ZEBULON MONTGOMERY PIKE (January 5, 1779 – April 27, 1813) was an
American brigadier general and explorer for whom
Pike's second expedition crossed the
In 1810, Pike published an account of his expeditions, a book so
popular that it was translated into Dutch , French , and German
languages, for publication in
* 1 Early and family life
* 1.1 Early life and education * 1.2 Marriage and family
* 2 Military career
* 3 Journals
* 4 Legacy
* 4.1 Federal * 4.2 State and local
* 5 See also * 6 Footnotes * 7 Further reading * 8 External links
EARLY AND FAMILY LIFE
EARLY LIFE AND EDUCATION
Pike was born during the
Revolutionary War , on January 5, 1779, near
Lamberton, now called Lamington , in
Somerset County, New Jersey
The younger Pike grew to adulthood with his family at a series of
MARRIAGE AND FAMILY
Zebulon Pike, Jr. married Clarissa Harlow Brown in 1801. They had
one child who survived to adulthood, Clarissa Brown Pike, who later
William Henry Harrison
Pike's military career included working on logistics and payroll at a
series of frontier posts, including
Fort Bellefontaine near St. Louis.
In 1805, Wilkinson ordered Pike to find the source of the Mississippi
River , so Pike traveled into the northern
Louisiana Territory, newly
purchased from France. Over 100 years later, France released official
records showing General Wilkinson received personal trade concessions
and thus could be labeled a spy for
After Pike returned from this first expedition, General Wilkinson almost immediately ordered him to mount a second expedition, this time to explore, map, and find the headwaters of the Arkansas and Red rivers. Additional objectives of this exploratory expedition into the southwestern part of the Louisiana Territory were to evaluate natural resources and establish friendly relations with Native Americans.
Beginning July 15, 1806, Pike led what became known as the "Pike
Expedition". General Wilkinson's son James served as one of his
lieutenants, although it now seems that Wilkinson planned that the
Spanish who controlled
In early November 1806, Pike and his team sighted and tried to climb
to the summit of the peak later named after him (
They then continued south, searching for the Red River's headwaters,
and built a fort for shelter during the winter. However, they had
crossed the border, whether through confusion or deliberation. Spanish
authorities captured Pike and some of his party in what was then
Pike and his men were taken to Santa Fe then to the capital of Chihuahua province, and presented to Commandant General Salcedo, who was governor of the state. Pike was treated well and invited to formal social dinners, but still not quite given the treatment of a visiting dignitary, and his men were kept prisoner. Salcedo housed Pike with Juan Pedro Walker, a cartographer who also acted as an interpreter. Walker transcribed and translated Pike's confiscated documents, including his journal. Mexican authorities feared the spread of both democracy and Protestant Christian sects that might undermine their rule.
During this time, Pike had access to various maps of the southwest
and learned about Mexico's discontent with Spanish rule.
The Red River, which later separated Oklahoma Territory from Texas, was next explored by the ill-fated expedition of 1815, named for the Colonel who died; only two sick men returned, one of whom died soon thereafter. He also ended up in the Spanish territory.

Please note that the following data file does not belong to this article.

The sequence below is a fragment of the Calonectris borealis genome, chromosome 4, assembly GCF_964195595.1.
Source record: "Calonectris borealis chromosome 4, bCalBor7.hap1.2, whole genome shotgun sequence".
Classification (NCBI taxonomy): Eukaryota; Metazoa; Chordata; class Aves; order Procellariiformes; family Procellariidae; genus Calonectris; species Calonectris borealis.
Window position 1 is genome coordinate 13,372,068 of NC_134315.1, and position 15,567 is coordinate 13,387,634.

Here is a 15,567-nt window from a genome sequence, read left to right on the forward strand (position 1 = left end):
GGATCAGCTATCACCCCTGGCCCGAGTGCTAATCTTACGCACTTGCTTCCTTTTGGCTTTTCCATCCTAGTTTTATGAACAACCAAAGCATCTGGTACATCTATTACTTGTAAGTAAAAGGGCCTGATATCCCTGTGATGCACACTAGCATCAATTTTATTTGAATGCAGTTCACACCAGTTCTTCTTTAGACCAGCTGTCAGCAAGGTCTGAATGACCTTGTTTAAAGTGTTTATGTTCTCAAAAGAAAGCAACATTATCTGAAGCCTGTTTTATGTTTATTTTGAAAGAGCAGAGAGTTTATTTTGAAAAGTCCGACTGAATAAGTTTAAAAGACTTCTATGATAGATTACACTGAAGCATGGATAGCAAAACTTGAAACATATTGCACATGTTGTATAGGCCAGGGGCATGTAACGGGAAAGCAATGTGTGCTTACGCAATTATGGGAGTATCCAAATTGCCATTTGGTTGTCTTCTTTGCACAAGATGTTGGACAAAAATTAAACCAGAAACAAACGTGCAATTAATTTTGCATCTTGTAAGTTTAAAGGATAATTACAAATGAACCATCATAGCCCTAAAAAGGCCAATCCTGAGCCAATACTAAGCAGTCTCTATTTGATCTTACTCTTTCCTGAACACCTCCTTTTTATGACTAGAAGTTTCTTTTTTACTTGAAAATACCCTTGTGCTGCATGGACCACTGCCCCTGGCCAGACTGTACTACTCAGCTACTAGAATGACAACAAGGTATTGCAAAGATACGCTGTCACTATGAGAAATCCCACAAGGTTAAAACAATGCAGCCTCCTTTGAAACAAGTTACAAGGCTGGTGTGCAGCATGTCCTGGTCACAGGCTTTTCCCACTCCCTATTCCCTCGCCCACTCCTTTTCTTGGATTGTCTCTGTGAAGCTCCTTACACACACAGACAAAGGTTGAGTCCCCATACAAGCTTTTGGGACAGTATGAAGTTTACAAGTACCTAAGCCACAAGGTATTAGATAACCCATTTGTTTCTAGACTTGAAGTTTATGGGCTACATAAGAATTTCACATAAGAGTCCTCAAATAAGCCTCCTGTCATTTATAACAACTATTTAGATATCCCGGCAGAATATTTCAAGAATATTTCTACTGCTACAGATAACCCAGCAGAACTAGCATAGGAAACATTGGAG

WAR OF 1812
Pike was promoted to captain during the southwestern expedition. In
1811, Lt. Col. Zebulon M. Pike with the 4th Infantry Regiment fought
Battle of Tippecanoe . He was promoted to colonel in 1812.
Pike's military career also included service as deputy quartermaster
Pike was promoted to brigadier general in 1813. Along with General
Jacob Brown , Pike departed from the newly fortified rural military
Sackets Harbor , on the New York shore of Lake
The Spanish authorities confiscated Pike's journals, which were not
recovered by the
Pike's capture by the Spanish and travel through the Southwest gave
Pike insight into the region. For example, he described the politics
in Chihuahua, which led to the
As Olsen (2006) shows, after Pike's death in battle, his military accomplishments were widely celebrated in terms of biographies, mourning memorials, paintings, poems, and songs, and he became the namesake for dozens of towns, counties, and ships. His memory faded after the Civil War but rebounded in 1906, at the centennial of his Southwest Expedition. His 20th century reputation focused on his exploration, and his name appeared often on natural features, such as dams, islands, lakes, and parks.
STATE AND LOCAL
* PIKE COUNTY in:
* Pike\'s Purchase
* ^ Berry, Trey; Beasley, Pam; Clements, Jeanne, eds. (2006). The
Forgotten Expedition, 1804–1805: The
* ^ Buckley, Jay H.; Harris, Matthew L., eds. (2012). Zebulon Pike,
Thomas Jefferson, and the Opening of the American West. Norman,
Oklahoma: University of Oklahoma Press. ISBN 978-0-8061-4243-2 .
* ^ "The Duel – People & Events: James Wilkinson". PBS. Archived
from the original on February 18, 2015. Retrieved February 18, 2015.
* ^ Buescher, John. "Trailing Lewis and Clark".
TeachingHistory.org. Retrieved July 12, 2011.
* ^ Woolley
* ^ Valkenburg, Samuel Van (1976). "Pike, Zebulon Montgomery". In
William D. Halsey. Collier's Encyclopedia. 19. New York: Macmillan
Educational Corporation. p. 46.
* ^ Peppiatt, Liam. "Chapter 31B: Fort York". Robertson's Landmarks
* ^ Pike, Zebulon Montgomery (1965). Elliott Coues, ed. The
expeditions of Zebulon Montgomery Pike to headwaters of the
Mississippi River, through
Louisiana Territory, and in New Spain,
during the years 1805-6-7. Ross & Haines (published 1895).
* ^ Olsen, Michael L. (Spring 2006). "